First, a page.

Movers and shakers
With a cracking debut album and explosive live performances, Alabama Shakes are causing quite a stir. It beats sorting mail at the post office, Brittany Howard tells Tony Clayton-lea
AS BEFITS A WOMAN who once worked in the US postal service, Alabama Shakes’ frontwoman, Brittany Howard, knows how to deliver. She does the emotive, volcano-erupting, soul-quivering, finger-snapping singer shtick like very few others.
It all started in a high school psychology class in Athens, Alabama. Howard noticed a guy who wore cool T-shirts with obscure band names on them. Bass player Zac Cockrell had, for his part, already noticed the initially shy Howard, who, after conversational icebreakers, turned out to be an assertive, confident type to whom he was compulsively attracted.
Within a matter of weeks – following a series of after-school song-writing sessions on the floor of Howard’s home – which is situated too close to Athens’s railway system for comfort – the pair concluded that there was only one thing to do: form a band, call that band The Shakes, and start looking for two more members. Cue a quick visit to the town’s only music store, where drummer Steve Johnson worked. This was followed some time later by a flagrant piece of poaching when guitarist Heath Fogg left his own band for life in the now renamed Alabama Shakes.
The majority of bands go through this stuff: the sitting around, the hanging about, the writing and dispensing of songs, the tiptoeing around each other until the time comes when actually stepping on each other’s toes is no longer a problem. And then, on Record Store Day, in Athens – in the backyard of Groove: New & Used Vinyl/cds – the band played to a crowd of no more than 20 people. It happened, however, that in the audience, chugging a beer and chowing down on a burger, was a guy called Seth Riddle. Riddle had once been employed by Rough Trade, but was now general manager of a small label called Serpents & Snakes – which just happened to be owned by a big band called Kings of Leon. So far, so fantastic? Yep, but wait – there’s more . . .
At this point – just over a year ago – Ala- bama Shakes had no Facebook page, no website, no blogging experience, no onlinenothing. What they did have was a four-track EP, which the band cautiously put up on music fan/community website Reverbnation. Riddle promptly passed on the link for the latter site to Aquarium Drunkard music blog author Justin Cage, who contacted Howard, requesting the release of an EP track that he could share. Result? Batten down the hatches. “I think things have gone off for us just fine,” says Howard. “We know that often things take off for some bands way too fast, but for us it’s exactly the way we want it. It’s actually very exciting.”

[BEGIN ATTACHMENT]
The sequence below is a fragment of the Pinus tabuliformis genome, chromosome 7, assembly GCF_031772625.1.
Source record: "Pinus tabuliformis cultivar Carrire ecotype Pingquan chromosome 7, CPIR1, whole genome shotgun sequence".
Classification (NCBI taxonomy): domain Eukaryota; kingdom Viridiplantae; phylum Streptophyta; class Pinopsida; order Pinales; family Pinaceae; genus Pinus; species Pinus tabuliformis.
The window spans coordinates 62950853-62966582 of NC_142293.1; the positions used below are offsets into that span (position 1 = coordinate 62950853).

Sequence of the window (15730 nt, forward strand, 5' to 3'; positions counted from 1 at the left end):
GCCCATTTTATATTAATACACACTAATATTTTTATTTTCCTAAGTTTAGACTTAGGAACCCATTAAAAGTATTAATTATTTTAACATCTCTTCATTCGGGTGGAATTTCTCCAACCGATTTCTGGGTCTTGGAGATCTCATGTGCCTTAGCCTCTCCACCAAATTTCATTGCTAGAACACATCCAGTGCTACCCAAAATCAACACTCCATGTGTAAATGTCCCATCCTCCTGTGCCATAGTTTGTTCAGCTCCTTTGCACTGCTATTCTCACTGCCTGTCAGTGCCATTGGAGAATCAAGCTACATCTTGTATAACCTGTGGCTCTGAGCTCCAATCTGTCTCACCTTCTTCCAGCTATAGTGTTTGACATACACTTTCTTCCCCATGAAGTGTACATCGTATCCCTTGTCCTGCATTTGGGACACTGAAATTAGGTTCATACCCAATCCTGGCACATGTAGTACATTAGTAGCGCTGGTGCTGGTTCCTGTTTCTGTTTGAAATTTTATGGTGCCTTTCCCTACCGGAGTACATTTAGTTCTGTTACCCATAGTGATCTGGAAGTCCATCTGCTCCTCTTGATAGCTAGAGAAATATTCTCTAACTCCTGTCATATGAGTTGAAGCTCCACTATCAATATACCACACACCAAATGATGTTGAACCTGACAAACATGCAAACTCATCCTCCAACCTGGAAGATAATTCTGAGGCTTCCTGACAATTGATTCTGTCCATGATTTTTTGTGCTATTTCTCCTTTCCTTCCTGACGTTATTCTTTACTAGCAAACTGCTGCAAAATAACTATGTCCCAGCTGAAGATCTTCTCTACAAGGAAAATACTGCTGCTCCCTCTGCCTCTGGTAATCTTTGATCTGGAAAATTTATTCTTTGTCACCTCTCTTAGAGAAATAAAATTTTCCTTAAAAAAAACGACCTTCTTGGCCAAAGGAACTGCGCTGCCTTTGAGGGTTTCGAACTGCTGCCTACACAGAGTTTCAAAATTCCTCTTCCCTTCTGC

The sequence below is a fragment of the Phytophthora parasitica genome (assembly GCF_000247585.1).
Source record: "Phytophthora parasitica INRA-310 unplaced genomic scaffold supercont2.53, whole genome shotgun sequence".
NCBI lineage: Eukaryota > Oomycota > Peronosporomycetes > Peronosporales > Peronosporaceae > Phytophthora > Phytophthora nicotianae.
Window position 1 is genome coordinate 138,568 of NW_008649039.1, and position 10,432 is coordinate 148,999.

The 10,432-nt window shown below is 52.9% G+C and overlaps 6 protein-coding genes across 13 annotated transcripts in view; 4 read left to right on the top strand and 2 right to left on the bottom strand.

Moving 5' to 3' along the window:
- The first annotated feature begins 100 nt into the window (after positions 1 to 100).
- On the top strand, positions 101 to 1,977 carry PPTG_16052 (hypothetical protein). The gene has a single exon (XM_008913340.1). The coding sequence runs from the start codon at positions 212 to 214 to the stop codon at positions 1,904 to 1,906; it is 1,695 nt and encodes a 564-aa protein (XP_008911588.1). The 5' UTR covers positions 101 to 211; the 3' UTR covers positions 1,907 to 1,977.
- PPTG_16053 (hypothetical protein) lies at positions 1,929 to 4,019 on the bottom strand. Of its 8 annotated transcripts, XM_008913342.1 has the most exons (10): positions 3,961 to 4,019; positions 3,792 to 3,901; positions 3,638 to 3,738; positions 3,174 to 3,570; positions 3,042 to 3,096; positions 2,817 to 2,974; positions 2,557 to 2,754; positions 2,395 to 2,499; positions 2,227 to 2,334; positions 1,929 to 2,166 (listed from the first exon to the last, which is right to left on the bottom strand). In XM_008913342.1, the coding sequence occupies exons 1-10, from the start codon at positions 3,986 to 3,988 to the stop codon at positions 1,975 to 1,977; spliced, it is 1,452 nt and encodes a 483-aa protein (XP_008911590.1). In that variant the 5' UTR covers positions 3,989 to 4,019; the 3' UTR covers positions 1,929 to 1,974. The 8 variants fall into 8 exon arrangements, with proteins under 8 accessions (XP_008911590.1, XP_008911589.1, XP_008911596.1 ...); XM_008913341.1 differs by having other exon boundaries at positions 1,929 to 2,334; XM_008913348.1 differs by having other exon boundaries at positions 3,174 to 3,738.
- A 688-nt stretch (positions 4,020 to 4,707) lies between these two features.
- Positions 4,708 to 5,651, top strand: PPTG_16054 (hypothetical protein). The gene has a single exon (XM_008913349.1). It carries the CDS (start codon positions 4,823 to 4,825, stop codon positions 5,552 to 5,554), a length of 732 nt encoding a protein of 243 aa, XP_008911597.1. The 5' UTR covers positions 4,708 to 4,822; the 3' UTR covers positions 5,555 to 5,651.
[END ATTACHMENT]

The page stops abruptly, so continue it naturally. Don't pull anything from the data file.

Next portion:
Even more exciting than your former job? “Oh, yeah. I used to be, you know, just sorting through mail. That’s as interesting or as boring as you want it to be. I was doing it for about seven months before everything happened for the band. Leaving that job was a liberating experience, I have to say. I’m now happy to wake up every day knowing that I don’t have to sort envelope after envelope, package after package. I wasn’t happy doing it, but it paid okay... I was going to get me a little house.”
Plans for a settled life will have to wait, says Howard, who admits that she and Zac had no major ambitions when they started off writing songs. “We were just bored hanging around, having nothing to do. We just got together at my house and started to write songs, and fairly quickly realized that playing music would be a good thing. Looks like we were right.”
Not that she hadn’t been writing songs by herself for ages. “For years. So it just seemed natural to me to sing the ones myself and Zac were writing,” she explains. “For sure, we started off doing covers – most bands do, don’t they? – but then we decided pretty quickly to ditch them and concentrate on originals. We made the right decision, because when we started playing our stuff the reaction from audiences was much stronger.”
Is it true that the band didn’t have a website or any other kind of online presence? If so, that’s odd in these online times of constantly plugged-in news feeds. “It just happened that way, to tell you the truth. We didn’t really have any expectations when we first started out, so we didn’t think that there was any need to get our name and our music out there. We were just getting together to play music twice a week, and that’s all there was to it as far as we were concerned.” Yet it’s way beyond that now, isn’t it? “Yes, it looks like it.” Howard says this more with relief than regret.
“God, we were all astonished and overwhelmed that first day we saw the response to our music on the Aquarium Drunkard blog and then the subsequent interest! At the same time we didn’t understand the concept of publishers, management companies. We knew at that point we would have to tread very carefully in order to protect what we were doing. Obviously, we’re far more familiar with the music industry now, and for us that’s a good thing. There’s now a structure around what we do, which will enable us to carry on for the foreseeable future.”
Ah, yes, the future. It’s looking bright, isn’t it? “We really think,” says Howard with a blend of understatement and optimism, “that this is the beginning of something.”